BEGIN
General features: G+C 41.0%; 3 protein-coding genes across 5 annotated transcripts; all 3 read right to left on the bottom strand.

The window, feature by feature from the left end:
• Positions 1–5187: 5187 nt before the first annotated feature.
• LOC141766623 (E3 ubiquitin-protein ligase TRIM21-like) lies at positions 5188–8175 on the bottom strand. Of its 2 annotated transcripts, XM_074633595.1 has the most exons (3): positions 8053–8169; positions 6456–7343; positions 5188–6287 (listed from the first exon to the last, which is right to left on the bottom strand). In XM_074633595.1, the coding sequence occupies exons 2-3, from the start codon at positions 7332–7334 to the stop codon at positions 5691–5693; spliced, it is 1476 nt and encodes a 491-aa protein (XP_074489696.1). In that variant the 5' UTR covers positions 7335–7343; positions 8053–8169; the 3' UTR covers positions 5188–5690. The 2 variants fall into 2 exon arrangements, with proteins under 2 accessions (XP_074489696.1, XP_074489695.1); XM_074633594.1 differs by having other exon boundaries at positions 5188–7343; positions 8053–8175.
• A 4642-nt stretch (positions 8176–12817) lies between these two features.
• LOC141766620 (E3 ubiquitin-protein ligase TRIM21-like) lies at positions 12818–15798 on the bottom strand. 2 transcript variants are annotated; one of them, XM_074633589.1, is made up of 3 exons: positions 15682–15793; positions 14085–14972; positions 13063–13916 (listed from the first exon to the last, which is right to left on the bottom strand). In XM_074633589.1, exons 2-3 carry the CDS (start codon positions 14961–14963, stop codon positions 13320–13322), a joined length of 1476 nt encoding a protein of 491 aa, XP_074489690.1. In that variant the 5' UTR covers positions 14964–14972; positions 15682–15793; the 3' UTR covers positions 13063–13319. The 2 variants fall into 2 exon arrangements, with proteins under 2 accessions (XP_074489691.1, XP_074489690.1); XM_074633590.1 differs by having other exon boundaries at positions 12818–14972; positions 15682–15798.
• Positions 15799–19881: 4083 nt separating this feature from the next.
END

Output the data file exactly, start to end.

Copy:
General features: G+C 41.0%; 3 protein-coding genes across 5 annotated transcripts; all 3 read right to left on the bottom strand.

The window, feature by feature from the left end:
• Positions 1–5187: 5187 nt before the first annotated feature.
• LOC141766623 (E3 ubiquitin-protein ligase TRIM21-like) lies at positions 5188–8175 on the bottom strand. Of its 2 annotated transcripts, XM_074633595.1 has the most exons (3): positions 8053–8169; positions 6456–7343; positions 5188–6287 (listed from the first exon to the last, which is right to left on the bottom strand). In XM_074633595.1, the coding sequence occupies exons 2-3, from the start codon at positions 7332–7334 to the stop codon at positions 5691–5693; spliced, it is 1476 nt and encodes a 491-aa protein (XP_074489696.1). In that variant the 5' UTR covers positions 7335–7343; positions 8053–8169; the 3' UTR covers positions 5188–5690. The 2 variants fall into 2 exon arrangements, with proteins under 2 accessions (XP_074489696.1, XP_074489695.1); XM_074633594.1 differs by having other exon boundaries at positions 5188–7343; positions 8053–8175.
• A 4642-nt stretch (positions 8176–12817) lies between these two features.
• LOC141766620 (E3 ubiquitin-protein ligase TRIM21-like) lies at positions 12818–15798 on the bottom strand. 2 transcript variants are annotated; one of them, XM_074633589.1, is made up of 3 exons: positions 15682–15793; positions 14085–14972; positions 13063–13916 (listed from the first exon to the last, which is right to left on the bottom strand). In XM_074633589.1, exons 2-3 carry the CDS (start codon positions 14961–14963, stop codon positions 13320–13322), a joined length of 1476 nt encoding a protein of 491 aa, XP_074489690.1. In that variant the 5' UTR covers positions 14964–14972; positions 15682–15793; the 3' UTR covers positions 13063–13319. The 2 variants fall into 2 exon arrangements, with proteins under 2 accessions (XP_074489691.1, XP_074489690.1); XM_074633590.1 differs by having other exon boundaries at positions 12818–14972; positions 15682–15798.
• Positions 15799–19881: 4083 nt separating this feature from the next.